First quarter systemwide North American comp sales were down 5.3%, International comp sales were up 0.3%. In the second quarter, North American same store sales were down 6.1%, International comp sales were down 0.8% so there was a sequential deterioration of about one point. North American comp sales in July (from 7/2 until 7/29) were down approximately 10.5%. When questioned on the Conference Call about the Q2 sequence into July, Management said: “the cadence of comps through Q2 were consistent with the 6.1% Q2 decline….after the July 11 article…we saw a precipitous drop of roughly 4% from the trend…we do think we have stabilized a number there…it’s very early into Period 8…but we do think we have experienced the significance of the decline…have provided our outlook based on the infancy of what we have seen and that’s why we have re-guided to a negative 7-10% for the year.” Our interpretation is that the -7 to -10% implies an assumption that the July negative 10.5% range continues or even worsens to the mid teens in H2. Management, of course, hopes that comps firm up and the year’s result is closer to the 7 than 10. International comps are now expected to be between from -2 to +1% for 2018, several points worse than previously indicated.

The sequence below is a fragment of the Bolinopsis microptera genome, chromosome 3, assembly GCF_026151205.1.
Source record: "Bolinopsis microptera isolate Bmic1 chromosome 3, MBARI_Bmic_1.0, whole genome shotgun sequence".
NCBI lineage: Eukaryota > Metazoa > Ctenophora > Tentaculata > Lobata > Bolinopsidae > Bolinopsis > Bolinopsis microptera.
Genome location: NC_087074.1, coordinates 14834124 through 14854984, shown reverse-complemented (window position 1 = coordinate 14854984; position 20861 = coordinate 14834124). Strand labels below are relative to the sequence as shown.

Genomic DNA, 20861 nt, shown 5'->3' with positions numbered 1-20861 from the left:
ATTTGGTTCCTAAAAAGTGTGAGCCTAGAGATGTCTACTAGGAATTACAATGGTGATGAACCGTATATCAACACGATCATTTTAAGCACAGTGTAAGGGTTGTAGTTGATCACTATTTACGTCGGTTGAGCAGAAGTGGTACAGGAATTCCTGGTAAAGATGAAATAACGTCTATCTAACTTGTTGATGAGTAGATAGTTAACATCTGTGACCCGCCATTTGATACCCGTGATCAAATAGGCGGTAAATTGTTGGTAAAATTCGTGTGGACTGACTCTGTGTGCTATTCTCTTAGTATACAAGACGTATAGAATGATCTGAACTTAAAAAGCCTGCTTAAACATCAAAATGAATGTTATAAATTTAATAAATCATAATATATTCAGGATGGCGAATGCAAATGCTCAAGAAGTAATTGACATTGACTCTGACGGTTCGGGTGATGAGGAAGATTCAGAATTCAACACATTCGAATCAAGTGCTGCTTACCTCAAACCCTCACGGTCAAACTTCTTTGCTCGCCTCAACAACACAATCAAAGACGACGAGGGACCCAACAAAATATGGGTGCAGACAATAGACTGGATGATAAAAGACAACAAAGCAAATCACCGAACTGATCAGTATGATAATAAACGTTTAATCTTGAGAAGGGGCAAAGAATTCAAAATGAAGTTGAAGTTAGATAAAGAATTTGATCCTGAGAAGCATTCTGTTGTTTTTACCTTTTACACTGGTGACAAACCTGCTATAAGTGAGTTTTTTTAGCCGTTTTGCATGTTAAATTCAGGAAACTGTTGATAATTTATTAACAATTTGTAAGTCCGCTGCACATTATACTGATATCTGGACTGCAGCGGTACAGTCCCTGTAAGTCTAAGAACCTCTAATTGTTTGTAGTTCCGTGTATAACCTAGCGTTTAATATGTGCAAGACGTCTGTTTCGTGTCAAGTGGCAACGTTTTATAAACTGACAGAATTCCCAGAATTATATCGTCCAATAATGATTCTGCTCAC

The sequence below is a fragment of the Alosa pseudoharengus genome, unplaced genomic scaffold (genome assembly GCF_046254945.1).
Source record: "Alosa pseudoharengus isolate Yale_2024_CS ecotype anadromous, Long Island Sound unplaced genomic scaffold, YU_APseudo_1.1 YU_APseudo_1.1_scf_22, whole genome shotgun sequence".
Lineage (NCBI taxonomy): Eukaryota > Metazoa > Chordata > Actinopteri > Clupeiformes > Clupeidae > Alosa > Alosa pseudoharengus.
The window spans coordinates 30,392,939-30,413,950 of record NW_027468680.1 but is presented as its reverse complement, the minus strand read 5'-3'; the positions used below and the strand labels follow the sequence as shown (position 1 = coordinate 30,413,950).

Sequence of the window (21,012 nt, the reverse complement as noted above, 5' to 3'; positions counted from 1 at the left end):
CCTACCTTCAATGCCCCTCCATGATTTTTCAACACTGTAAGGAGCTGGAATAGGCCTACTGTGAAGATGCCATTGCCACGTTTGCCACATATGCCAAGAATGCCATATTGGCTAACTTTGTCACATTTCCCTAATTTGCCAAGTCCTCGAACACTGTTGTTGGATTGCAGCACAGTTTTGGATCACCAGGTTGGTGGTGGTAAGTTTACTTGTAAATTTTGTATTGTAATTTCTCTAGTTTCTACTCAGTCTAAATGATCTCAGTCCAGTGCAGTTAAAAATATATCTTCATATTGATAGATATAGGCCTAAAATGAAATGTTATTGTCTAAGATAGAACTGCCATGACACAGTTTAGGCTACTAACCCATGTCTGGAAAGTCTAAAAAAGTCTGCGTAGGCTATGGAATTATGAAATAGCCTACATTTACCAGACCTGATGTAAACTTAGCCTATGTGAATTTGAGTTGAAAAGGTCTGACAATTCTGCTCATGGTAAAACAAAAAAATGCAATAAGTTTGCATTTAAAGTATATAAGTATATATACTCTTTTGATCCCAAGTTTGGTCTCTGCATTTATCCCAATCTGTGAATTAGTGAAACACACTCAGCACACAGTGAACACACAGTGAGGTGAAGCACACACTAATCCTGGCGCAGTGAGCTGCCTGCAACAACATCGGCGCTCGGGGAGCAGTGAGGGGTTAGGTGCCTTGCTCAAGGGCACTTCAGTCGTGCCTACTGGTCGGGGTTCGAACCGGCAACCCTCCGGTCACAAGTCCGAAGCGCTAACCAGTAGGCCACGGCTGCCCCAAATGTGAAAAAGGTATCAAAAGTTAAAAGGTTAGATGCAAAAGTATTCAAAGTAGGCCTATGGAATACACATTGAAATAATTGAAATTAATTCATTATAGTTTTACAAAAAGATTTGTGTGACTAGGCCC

Among the changes of guidance from management, net global unit growth has been adjusted from a positive range of 3-5% to a range of flat to 3%. Virtually all the unit growth continues to be international, and those sales have been far less affected than domestic locations. There was quite a bit of discussion on the Conference Call about unit closings and royalty relief. Management indicated that they are working with franchisees, as always, to alleviate financial problems at specific situations. With the current sales trends, margins are naturalized squeezed for all operators, unit growth can be expected to be slower and closings can even increase. While it is natural to be concerned about the rate openings and closings, there has been very little indication (so far) of wholesale franchisee disillusionment. Internationally there has been steady unit growth with hardly any closings. In the more mature North American market, there were 79 locations closed in H1’18 (42 in Q2), but 44 new locations opened in H1, for a net reduction of 35 on a base of over 2700 units.